The Las Vegas region also has seen a massive commercial development surge over the last decade. This includes new major casino and resort projects like the Wynn by Steve Wynn and many others, numerous new retail shopping and retail lifestyle center developments, and an influx of scores of new retail stores and restaurants.
All this building activity has been a boon to the region's economy, allowing some significant diversification from the service sector to the building trades and related sectors, including real estate, banking, insurance and retail.
But the bloom is now off the residential and commercial building sector. New residential building starts are at a near standstill. Further, while there are a number of commercial developments in the pipeline--including 40,000 new hotel rooms set to become available in the next two years--being completed, developers aren't planning any major commercial projects of note presently because of the bad economy.
Concerned about those first quarter number we reported above, Las Vegas' gaming and tourism industry has began a discounting campaign to lure more tourists and trade shows to the city.
Keith Schewer, director of the Center for Business and Economic Research at the University of Nevada at Las Vegas, says discounting is going to intensify in Las Vegas as it is clear the region needs to win back more tourists, even if that means cutting margins for the gaming and tourism industry operators.
Schewer adds that "cheap" might just be back in in Las Vegas, at least until the economy improves.
Fresh & Easy Las Vegas
Tesco currently has about 11 of its small-format, convenience-oriented basic grocery and fresh foods grocery stores in the Las Vegas Metropolitan region. The retailer is in the process of opening 10 more of the stores, converting 10 former Rite Aid drug stores it acquired into its Fresh & Easy food store format.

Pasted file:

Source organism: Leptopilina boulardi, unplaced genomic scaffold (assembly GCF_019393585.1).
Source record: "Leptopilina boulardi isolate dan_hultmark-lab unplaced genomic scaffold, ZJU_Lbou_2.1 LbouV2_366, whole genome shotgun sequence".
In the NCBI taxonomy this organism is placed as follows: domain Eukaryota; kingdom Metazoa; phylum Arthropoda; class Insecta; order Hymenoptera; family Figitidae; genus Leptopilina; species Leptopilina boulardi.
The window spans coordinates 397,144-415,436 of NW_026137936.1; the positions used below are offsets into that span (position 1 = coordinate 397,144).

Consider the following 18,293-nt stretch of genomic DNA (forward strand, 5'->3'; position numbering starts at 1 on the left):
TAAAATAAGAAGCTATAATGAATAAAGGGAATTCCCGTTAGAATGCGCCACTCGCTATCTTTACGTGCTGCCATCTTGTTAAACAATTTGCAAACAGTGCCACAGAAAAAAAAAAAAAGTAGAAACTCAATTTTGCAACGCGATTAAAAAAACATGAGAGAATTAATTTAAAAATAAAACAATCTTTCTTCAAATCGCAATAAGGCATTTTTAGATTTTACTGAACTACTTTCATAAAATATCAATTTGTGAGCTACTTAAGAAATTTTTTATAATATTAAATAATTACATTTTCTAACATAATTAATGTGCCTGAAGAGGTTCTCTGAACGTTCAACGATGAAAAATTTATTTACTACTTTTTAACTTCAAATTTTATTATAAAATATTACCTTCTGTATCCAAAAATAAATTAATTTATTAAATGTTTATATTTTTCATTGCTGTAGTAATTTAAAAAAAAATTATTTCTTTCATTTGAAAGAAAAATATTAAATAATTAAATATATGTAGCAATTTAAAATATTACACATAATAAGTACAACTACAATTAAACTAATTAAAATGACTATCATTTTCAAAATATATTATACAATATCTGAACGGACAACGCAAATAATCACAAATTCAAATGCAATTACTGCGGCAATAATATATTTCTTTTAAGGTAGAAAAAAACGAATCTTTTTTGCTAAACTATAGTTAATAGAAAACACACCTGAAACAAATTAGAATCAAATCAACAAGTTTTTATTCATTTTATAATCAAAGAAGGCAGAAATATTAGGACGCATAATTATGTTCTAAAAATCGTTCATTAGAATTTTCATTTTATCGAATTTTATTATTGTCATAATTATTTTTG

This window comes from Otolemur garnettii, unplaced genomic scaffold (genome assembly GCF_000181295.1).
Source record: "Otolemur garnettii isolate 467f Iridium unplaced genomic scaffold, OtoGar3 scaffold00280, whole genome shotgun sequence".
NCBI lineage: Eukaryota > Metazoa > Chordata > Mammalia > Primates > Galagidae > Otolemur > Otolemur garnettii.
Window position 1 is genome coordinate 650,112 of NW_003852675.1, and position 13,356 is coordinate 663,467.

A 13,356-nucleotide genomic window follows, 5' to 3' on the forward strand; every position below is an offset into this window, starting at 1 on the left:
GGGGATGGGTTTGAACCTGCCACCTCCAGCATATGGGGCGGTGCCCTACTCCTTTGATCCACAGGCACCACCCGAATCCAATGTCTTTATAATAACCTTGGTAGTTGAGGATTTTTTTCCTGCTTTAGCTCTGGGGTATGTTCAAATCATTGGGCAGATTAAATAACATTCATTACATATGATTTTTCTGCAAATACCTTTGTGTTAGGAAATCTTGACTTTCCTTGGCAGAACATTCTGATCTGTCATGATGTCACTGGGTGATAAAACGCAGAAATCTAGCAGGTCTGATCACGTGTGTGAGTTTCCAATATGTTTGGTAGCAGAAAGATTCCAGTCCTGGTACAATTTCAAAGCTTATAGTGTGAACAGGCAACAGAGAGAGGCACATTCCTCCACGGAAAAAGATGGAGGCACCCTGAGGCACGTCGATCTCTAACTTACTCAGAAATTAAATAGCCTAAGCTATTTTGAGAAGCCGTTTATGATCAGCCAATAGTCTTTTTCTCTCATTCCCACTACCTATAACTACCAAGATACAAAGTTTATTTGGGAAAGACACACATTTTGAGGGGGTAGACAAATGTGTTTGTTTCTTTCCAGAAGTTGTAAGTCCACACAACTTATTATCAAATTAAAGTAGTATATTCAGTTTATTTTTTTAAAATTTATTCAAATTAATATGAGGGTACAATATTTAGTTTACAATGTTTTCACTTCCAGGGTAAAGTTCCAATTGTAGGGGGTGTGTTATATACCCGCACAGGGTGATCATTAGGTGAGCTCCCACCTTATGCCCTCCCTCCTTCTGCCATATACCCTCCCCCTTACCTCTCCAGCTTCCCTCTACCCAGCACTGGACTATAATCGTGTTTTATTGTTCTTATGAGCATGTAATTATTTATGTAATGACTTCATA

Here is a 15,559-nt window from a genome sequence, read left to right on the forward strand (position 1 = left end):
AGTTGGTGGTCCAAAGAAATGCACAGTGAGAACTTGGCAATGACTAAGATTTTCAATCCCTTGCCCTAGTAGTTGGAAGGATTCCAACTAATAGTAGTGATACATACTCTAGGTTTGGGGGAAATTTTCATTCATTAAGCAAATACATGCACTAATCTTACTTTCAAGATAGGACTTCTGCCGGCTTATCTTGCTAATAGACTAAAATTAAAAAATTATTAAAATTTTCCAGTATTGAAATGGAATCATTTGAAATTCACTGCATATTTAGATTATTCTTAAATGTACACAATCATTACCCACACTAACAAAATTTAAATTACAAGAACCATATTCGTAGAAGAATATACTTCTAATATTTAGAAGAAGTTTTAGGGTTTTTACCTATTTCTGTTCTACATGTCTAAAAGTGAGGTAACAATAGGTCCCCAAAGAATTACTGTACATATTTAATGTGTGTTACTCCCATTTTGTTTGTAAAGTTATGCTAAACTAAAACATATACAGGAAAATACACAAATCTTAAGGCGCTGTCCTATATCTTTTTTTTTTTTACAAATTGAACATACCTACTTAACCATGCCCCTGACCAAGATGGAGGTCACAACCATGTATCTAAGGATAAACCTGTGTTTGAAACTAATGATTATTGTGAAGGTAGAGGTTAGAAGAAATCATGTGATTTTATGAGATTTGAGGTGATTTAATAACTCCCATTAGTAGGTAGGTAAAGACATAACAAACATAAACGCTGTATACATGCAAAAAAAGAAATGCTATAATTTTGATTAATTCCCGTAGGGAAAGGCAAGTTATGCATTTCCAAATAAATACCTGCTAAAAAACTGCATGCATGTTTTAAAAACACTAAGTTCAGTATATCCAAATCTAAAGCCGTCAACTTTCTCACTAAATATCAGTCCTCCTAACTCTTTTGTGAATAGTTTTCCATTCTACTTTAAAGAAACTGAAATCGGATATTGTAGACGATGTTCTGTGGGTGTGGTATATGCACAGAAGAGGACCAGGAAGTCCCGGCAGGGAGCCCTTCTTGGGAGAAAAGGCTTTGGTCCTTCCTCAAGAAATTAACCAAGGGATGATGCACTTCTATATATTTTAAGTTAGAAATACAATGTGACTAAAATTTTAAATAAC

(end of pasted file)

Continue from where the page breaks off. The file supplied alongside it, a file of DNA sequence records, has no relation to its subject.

The drop in economic activity could be both good and bad for Tesco's Fresh & Easy. With less money to spend because of rising unemployment, diminished housing values, the credit crunch, near $5 a gallon gasoline, and stagnant wages, Las Vegas region shoppers could look to Tesco's Fresh & Easy with its fairly low everyday prices as more of a primary grocery shopping venue than they are currently.
On the other hand, nearly doubling its store count in the Las Vegas Metropolitan region during such difficult economic times could be a mistake for Tesco, although its clear the retailer is looking at a longer term strategy in doing so.
In Fresh & Easy Buzz's analysis, the time is perfect for Tesco to launch a value-based advertising campaign for its Fresh & Easy grocery stores in the Las Vegas Metropolitan region, playing on the theme of how shopping at the stores saves money for a variety of reasons: low everyday prices, use less gas because you don't have to drive out to a Wal-Mart Supercenter, those $5 coupons of course (good for any grocery order of $20 or more) and a number of other value propositions.
Fresh, Easy...and Cheap, might be a good advertising tag line?
However, we've seen no such effort by Tesco in the market to date.
Other than a public relations campaign, its once-every-three-week store advertising circular, leafleting neighborhoods with flyers with the $5 coupon attached, and what has been reported to be a tiny bit of paid media advertising, Tesco hasn't introduced a comprehensive advertising campaign to properly introduce the stores, generate new customer trial, and begin building the Fresh & Easy retail brand in the Las Vegas Metro market to date.
It would seem the time is right to do so. Tesco says the Fresh & Easy stores are everyday low-priced basic grocery stores with a fresh and specialty foods twist, positioned for "everybody." This is at its core then a value-based proposition rather than a specialty store one.
Therefore, there seems no better time in the Las Vegas food and grocery market--when economic bad times are finally hitting the once immune area--for a food retailer with a value proposition to market and communicate it. Doing so likely would gain much needed business for the current and upcoming Fresh & Easy grocery stores in the region even at a time when most other retail sectors of the economy are experiencing the opposite--reduced sales.